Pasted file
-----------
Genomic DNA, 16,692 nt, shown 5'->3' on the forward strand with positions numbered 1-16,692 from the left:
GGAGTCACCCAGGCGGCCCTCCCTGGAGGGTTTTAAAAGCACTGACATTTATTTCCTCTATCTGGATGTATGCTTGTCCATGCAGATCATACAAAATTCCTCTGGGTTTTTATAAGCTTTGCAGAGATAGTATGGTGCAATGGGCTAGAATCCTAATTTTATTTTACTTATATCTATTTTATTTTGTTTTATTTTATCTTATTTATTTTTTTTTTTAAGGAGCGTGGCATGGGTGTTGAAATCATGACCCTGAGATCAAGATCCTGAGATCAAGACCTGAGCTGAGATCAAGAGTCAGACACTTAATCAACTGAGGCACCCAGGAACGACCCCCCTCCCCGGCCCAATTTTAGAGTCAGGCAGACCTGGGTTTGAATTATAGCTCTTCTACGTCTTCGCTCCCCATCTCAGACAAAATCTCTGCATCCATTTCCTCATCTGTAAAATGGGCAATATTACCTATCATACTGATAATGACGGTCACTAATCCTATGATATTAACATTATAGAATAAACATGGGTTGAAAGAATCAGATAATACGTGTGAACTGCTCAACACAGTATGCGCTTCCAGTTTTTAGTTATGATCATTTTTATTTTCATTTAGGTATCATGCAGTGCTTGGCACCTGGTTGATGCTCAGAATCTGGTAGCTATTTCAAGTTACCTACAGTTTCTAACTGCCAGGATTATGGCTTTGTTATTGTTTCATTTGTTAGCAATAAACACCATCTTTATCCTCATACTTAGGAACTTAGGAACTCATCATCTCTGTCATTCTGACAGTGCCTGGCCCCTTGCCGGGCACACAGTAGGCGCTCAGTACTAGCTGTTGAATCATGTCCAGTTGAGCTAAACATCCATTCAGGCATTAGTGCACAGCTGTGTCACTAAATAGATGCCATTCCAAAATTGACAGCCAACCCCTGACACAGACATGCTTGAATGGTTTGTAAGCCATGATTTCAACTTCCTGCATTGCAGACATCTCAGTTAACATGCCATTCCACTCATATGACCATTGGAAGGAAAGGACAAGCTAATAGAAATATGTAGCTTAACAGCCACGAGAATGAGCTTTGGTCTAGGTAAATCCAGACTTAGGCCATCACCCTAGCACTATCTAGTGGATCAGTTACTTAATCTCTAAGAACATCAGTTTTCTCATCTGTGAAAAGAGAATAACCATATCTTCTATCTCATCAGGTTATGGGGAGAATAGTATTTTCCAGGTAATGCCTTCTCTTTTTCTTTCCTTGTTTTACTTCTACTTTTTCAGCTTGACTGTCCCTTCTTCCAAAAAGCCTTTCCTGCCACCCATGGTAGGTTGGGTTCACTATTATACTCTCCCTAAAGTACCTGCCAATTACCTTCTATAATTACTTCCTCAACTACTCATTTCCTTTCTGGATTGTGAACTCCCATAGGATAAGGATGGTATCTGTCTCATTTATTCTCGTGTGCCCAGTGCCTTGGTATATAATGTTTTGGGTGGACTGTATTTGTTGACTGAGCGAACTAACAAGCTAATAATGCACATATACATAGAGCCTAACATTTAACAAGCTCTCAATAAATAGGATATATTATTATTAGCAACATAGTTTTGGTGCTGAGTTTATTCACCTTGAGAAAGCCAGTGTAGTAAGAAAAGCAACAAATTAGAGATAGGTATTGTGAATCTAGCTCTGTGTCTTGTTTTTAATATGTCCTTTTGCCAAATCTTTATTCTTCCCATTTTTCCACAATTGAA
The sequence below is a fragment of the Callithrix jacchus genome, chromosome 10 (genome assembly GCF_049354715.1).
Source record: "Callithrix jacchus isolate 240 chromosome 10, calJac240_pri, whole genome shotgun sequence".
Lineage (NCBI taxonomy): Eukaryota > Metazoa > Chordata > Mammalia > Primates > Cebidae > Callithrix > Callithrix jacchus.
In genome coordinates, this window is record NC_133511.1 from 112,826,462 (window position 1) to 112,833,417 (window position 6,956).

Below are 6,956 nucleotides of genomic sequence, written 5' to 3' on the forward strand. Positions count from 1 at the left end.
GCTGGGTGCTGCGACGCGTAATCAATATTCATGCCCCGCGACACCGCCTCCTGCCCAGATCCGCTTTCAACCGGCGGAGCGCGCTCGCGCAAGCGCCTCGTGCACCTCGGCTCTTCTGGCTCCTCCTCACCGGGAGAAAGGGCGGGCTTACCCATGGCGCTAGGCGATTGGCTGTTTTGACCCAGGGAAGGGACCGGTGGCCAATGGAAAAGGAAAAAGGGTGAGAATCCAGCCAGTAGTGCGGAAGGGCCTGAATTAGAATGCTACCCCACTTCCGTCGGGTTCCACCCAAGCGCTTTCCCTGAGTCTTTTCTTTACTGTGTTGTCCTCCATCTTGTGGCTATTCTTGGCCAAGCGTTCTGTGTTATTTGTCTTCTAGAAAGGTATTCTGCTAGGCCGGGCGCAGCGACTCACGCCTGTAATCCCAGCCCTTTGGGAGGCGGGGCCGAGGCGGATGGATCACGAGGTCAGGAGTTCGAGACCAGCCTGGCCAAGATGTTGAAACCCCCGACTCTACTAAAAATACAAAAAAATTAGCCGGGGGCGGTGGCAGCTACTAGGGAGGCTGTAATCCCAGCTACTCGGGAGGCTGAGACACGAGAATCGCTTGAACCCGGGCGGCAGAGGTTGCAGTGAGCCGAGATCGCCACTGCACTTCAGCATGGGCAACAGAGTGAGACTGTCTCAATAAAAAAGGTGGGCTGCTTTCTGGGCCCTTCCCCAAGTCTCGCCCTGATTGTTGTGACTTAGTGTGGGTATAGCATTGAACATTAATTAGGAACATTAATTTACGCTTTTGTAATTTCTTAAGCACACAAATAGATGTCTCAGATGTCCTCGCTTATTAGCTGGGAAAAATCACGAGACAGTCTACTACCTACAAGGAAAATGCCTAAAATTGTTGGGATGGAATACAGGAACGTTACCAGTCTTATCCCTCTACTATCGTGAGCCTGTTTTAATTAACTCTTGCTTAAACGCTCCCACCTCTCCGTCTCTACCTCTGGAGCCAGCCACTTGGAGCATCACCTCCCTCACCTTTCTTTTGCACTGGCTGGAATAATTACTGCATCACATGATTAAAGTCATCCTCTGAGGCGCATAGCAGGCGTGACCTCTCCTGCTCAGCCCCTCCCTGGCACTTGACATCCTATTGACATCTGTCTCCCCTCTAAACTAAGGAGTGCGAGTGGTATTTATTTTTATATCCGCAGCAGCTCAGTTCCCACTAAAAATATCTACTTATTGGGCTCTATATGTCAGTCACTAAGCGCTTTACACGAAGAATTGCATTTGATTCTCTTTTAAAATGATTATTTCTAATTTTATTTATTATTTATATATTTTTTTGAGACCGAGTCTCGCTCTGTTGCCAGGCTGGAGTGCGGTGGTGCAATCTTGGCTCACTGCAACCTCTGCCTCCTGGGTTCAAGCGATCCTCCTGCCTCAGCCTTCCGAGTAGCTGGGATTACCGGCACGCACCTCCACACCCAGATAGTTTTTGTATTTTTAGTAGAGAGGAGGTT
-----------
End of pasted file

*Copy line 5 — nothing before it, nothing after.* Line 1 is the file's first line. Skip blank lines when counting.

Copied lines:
Lineage (NCBI taxonomy): Eukaryota > Metazoa > Chordata > Mammalia > Primates > Cebidae > Callithrix > Callithrix jacchus.